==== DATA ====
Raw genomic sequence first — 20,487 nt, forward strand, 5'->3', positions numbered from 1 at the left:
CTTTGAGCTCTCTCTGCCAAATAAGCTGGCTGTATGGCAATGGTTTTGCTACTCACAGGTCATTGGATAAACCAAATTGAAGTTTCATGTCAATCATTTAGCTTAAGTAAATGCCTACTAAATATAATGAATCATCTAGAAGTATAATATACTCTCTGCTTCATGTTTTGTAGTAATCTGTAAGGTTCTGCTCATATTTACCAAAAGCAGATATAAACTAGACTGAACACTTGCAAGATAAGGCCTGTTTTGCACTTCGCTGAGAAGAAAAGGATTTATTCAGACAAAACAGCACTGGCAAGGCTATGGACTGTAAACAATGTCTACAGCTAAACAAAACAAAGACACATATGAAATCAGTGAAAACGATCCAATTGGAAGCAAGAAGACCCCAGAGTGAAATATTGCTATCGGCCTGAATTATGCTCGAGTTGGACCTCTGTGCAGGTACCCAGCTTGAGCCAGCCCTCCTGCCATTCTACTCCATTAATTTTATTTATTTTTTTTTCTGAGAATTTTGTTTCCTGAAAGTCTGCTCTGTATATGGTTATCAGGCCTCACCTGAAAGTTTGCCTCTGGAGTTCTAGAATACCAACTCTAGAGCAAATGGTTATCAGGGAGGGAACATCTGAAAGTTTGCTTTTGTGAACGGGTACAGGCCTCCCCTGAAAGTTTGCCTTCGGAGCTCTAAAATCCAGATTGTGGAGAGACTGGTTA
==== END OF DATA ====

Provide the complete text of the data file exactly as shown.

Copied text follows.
Raw genomic sequence first — 20,487 nt, forward strand, 5'->3', positions numbered from 1 at the left:
CTTTGAGCTCTCTCTGCCAAATAAGCTGGCTGTATGGCAATGGTTTTGCTACTCACAGGTCATTGGATAAACCAAATTGAAGTTTCATGTCAATCATTTAGCTTAAGTAAATGCCTACTAAATATAATGAATCATCTAGAAGTATAATATACTCTCTGCTTCATGTTTTGTAGTAATCTGTAAGGTTCTGCTCATATTTACCAAAAGCAGATATAAACTAGACTGAACACTTGCAAGATAAGGCCTGTTTTGCACTTCGCTGAGAAGAAAAGGATTTATTCAGACAAAACAGCACTGGCAAGGCTATGGACTGTAAACAATGTCTACAGCTAAACAAAACAAAGACACATATGAAATCAGTGAAAACGATCCAATTGGAAGCAAGAAGACCCCAGAGTGAAATATTGCTATCGGCCTGAATTATGCTCGAGTTGGACCTCTGTGCAGGTACCCAGCTTGAGCCAGCCCTCCTGCCATTCTACTCCATTAATTTTATTTATTTTTTTTTCTGAGAATTTTGTTTCCTGAAAGTCTGCTCTGTATATGGTTATCAGGCCTCACCTGAAAGTTTGCCTCTGGAGTTCTAGAATACCAACTCTAGAGCAAATGGTTATCAGGGAGGGAACATCTGAAAGTTTGCTTTTGTGAACGGGTACAGGCCTCCCCTGAAAGTTTGCCTTCGGAGCTCTAAAATCCAGATTGTGGAGAGACTGGTTA